It’s one of those things that you know you’re doing wrong, but you can’t seem to stop doing it. Like the dream where you’re plummeting towards the ground and you keep fumbling for the parachute ripcord to no avail. The latest evidence of my general lack of oratorical control was mercilessly showcased in a recent Business 2.0 article by Ann Marsh about gasbag syndrome in the interview process. You run an interview and somehow spend WAY too much time talking about you, even though you were intending to efficiently showcase your company, team and open position. Well, at least I felt like she was writing about me! If you haven’t read my blog posts before (lucky you) you need to know now that I am the poster child for the International Brotherhood of Gasbags, local 1388, West Palm Beach. But, as usual, I digress. You’ve no doubt been part of an interview like the ones described by Ann, from one side of the desk or the other. Perhaps, if you’re like the rest of us mortals, you’ve been on both sides of that experience enough to recognize the wisdom in Ann’s story. Our attempts to sell a candidate on our open position become a series of breathless stories about US: our jobs, our experiences, and our accomplishments. But as Ann points out these well intended actions can have a seriously negative effect.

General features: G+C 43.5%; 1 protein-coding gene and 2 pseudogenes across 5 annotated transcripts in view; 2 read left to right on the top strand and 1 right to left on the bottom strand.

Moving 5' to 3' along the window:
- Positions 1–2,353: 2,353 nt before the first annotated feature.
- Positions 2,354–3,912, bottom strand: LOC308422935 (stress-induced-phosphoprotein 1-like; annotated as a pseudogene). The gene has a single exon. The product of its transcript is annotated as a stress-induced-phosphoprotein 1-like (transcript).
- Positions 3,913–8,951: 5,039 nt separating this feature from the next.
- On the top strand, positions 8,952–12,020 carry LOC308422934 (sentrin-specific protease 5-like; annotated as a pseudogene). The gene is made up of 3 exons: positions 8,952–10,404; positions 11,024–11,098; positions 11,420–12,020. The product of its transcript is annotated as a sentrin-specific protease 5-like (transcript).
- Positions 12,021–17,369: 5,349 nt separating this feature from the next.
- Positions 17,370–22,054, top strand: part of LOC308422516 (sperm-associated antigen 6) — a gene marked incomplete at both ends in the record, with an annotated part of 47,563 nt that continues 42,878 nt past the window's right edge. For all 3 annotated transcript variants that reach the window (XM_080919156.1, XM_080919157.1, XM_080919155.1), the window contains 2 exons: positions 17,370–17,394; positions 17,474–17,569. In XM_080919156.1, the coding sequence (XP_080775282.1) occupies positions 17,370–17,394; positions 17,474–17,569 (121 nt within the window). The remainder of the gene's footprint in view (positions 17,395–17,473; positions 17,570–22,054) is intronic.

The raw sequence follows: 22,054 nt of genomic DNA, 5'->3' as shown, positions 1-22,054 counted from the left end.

The same is true for well intentioned recruitment marketing. Spray and pray come to mind? For me, Ann’s story is a great reminder of two critical aspects of marketing: relevancy and execution. You have an arsenal of information and tools at your disposal to find candidates but in the end they are all useless if you fail to use those funny things protruding from the side of your head. You have not one, but two of these funky, satellite dish shaped wind catchers on your noggin (mine are almost big enough to get me in the Elf local). These ears of ours are the perfect tool for making sure that what we focus on and say is relevant – be it a conversation or a new campaign. Even better, by listening you learn what the right thing to say is, and that in turn exponentially increases your ability to execute. Listening allows you to leverage your doing. Are you picking up my signal yet? (Now, if I could only follow my own advice that would be something!)
So as I sit here I’ve written notes on about five divergent tangents that come to my mind on this topic. But, rather than trying to weave my web of wonder for you as you sit pondering this story I’d rather take myself up on my own advice and…listen.
What ways do you currently use to listen to your internal and external customers? What have you found to be most successful in getting right to the point of matters in your recruiting efforts or recruitment marketing campaigns? What feedback loops do you have in place that support real conversations (a la recruitment blogs and wikis) with the people you market to? Have any funny stories about gasbag syndrome that you’d like to share. Let me know – I’m all ears (for once).